(Pixabay)

B.C. has highest C-section rate in Canada: report

Researcher says it’s not necessarily a bad thing

B.C. has the highest number of babies delivered by caesarean section in the country and it continues to rise, a new report says.

At 35.3 per cent, B.C. outstrips second-place Newfoundland and Labrador by five percentage points, according to the Canadian Institute for Health Information. The province is more than 10 points higher than the lowest rates found in the Northwest Territories, Saskatchewan and Manitoba.

And Sarah Munro, a UBC postdoctoral researcher and scientist with the Centre for Health Evaluation and Outcome Sciences at St. Paul’s Hospital in Vancouver, said that’s not necessarily a bad thing.

”At an individual level… increasing rates of C-sections may be evidence that women are making informed, intelligent, rational choices for caesarean sections with the information that they have,” Munro said.

But taking in general look raises some concerns, she said, especially since it’s not yet known why B.C.’s rate continues to rise faster than that of any other province.

“At a population health level, we know that a higher C-section rate means more potential for bad outcomes associated with major surgery,” said Munro.

“Increased risk of infection, increased risk of potential breathing issues for the baby and it also makes it harder for women to have more vaginal birth in the future.”

In B.C., 83 per cent of the women who have a C-section will go onto to have another, according to the CIHI report.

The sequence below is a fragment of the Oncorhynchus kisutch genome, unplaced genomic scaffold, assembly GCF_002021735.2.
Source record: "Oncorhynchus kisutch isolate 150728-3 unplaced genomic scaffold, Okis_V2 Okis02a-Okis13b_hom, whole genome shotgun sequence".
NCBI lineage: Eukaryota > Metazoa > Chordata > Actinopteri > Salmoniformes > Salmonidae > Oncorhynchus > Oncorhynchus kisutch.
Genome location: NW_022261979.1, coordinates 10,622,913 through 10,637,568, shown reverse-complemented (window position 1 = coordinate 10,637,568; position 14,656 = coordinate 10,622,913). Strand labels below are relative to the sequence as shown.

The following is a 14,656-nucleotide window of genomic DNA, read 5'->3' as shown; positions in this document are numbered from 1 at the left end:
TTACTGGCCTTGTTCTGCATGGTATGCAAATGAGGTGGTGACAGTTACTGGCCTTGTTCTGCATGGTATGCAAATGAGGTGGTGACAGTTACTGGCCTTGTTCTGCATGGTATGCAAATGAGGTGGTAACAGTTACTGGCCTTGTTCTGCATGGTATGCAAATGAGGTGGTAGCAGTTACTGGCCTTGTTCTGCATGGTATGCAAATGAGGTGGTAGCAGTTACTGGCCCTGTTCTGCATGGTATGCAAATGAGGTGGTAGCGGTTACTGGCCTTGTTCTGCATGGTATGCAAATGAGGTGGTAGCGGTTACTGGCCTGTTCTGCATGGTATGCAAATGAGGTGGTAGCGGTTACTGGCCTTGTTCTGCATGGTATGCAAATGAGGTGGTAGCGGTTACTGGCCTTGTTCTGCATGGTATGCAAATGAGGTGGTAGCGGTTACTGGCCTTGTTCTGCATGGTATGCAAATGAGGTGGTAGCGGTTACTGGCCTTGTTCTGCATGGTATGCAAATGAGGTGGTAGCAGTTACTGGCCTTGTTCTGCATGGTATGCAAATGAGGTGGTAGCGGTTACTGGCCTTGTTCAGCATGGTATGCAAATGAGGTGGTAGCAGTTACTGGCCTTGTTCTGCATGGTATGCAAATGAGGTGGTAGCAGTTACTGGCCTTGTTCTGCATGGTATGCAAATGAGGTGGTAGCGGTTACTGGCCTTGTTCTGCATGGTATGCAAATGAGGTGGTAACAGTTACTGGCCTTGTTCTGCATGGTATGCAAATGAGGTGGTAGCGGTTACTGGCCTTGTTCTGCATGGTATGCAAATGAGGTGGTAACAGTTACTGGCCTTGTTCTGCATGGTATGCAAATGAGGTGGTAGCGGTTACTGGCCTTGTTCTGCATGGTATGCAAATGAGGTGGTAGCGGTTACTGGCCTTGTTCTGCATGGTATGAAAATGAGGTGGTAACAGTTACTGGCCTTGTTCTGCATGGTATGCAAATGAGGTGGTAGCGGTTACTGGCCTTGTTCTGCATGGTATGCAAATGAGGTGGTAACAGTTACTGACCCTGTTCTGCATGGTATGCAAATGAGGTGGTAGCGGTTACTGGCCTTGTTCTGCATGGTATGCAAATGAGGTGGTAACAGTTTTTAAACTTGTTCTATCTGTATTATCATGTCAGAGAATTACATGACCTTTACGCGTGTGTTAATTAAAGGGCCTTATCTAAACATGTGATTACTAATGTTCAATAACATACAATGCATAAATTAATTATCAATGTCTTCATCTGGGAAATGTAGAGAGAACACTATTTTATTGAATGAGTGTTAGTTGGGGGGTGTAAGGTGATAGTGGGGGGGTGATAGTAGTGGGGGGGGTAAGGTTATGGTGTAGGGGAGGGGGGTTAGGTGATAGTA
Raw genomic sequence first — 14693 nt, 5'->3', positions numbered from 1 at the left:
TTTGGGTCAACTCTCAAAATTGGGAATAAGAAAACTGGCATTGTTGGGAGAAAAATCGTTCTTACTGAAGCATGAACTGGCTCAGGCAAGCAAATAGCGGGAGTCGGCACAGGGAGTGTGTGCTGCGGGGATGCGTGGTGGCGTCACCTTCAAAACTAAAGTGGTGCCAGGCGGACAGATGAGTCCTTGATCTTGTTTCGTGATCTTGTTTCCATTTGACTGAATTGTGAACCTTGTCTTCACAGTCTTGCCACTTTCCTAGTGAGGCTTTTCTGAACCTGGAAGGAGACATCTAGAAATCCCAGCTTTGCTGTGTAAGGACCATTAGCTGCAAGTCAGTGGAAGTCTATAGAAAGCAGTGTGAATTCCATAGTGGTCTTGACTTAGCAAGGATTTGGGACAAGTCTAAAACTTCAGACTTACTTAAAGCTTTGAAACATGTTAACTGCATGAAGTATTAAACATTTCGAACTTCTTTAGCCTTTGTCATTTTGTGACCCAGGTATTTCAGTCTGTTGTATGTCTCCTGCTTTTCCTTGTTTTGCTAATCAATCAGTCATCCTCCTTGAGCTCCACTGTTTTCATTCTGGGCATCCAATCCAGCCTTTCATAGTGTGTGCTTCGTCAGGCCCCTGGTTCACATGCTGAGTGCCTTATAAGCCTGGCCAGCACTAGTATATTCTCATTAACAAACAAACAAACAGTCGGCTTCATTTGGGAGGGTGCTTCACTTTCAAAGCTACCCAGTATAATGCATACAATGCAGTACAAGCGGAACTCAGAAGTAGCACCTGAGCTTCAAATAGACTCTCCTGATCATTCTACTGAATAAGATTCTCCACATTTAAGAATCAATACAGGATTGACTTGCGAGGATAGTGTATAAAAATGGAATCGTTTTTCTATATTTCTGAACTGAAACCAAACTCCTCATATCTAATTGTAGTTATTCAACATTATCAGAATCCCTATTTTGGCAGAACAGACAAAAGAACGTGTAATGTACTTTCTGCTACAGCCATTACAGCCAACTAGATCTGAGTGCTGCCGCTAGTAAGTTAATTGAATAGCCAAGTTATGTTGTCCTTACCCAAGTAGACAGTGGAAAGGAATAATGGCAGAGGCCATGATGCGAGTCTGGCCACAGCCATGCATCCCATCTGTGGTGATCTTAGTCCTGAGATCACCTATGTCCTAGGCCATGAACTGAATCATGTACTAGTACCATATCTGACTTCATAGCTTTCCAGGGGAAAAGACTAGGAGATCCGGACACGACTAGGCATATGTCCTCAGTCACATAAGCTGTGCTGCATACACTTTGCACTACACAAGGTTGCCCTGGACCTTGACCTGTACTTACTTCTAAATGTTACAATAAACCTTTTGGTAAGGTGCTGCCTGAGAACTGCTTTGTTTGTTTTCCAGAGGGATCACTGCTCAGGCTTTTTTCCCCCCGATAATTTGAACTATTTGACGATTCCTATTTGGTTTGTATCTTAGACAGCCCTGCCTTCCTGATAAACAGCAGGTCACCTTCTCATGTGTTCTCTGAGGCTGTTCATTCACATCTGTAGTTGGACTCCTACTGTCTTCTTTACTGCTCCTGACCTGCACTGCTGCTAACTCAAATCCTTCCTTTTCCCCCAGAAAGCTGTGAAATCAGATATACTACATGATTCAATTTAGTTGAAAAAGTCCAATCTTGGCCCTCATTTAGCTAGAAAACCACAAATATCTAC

Although that’s not quite the highest number for that trend in the country, because of the higher rates of C-sections to begin with, she said it does mean more women in B.C. have more repeat C-sections than women anywhere else.

“The single, biggest predictor of a Caesarean delivery is a previous Caesarean,” said Munro. “In B.C., nearly one-in-three Caesareans are among women who have had a previous Caesarean.”

Just Posted

NorthIsle starts drilling in Pemberton Hills area after negotiating deal with Freeport

Mining industry one step closer to a revitalization after farm-out agreement

‘Police are ready’ for legal pot, say Canadian chiefs

But Canadians won’t see major policing changes as pot becomes legal

Port Hardy Fire Rescue’s open house a blazing hit

PHFR Lt. Harding explained that the organization is always looking for more recruits.

Gwa’sala-’Nakwaxda’xw Nation drafts first phase of passive housing project

The housing project will have 96 residential units for low-income families.

North Island Seniors Housing Foundation requests land from Port Hardy Council

“The foundation members will be coming to council with more information at a future date.”

Naked man jumping into Toronto shark tank a ‘premeditated’ stunt: official

The man swam in a tank at Ripley’s Aquarium of Canada

Trump: Saudi king ‘firmly denies’ any role in Khashoggi mystery

Secretary of State Mike Pompeo is travelling to the Middle East to learn more about the fate of the Saudi national

Microsoft co-founder Paul Allen dies at 65

Allen died in Seattle from complications of non-Hodgkin’s lymphoma

Tri-Port Midget Wild kick off season with gold medal performance at Nanaimo tournament

Chalk up another gold medal performance for the Tri-Port Midget Wild.

North Island Peewee Eagles shutout Comox Valley Chiefs at home

The North Island Peewee Eagles took no prisoners at the Chilton Regional… Continue reading

Nanaimo Clippers ‘clip’ North Island Atom Eagles’ wings on the road

The Nanaimo Clippers defeated the North Island Atom Eagles 6-4 on Saturday in Port McNeill.

Port McNeill municipal election candidate Derek Koel’s profile

“For over 18 years I have followed Port McNeill municipal politics and affairs closely,” Koel said.

Port Hardy municipal election candidate Don Kattler’s profile

“I believe it is time for new energy and change in our municipal government,” Kattler said.

Transport Canada to take new look at rules, research on school bus seatbelts

Canada doesn’t currently require seatbelts on school buses

Most Read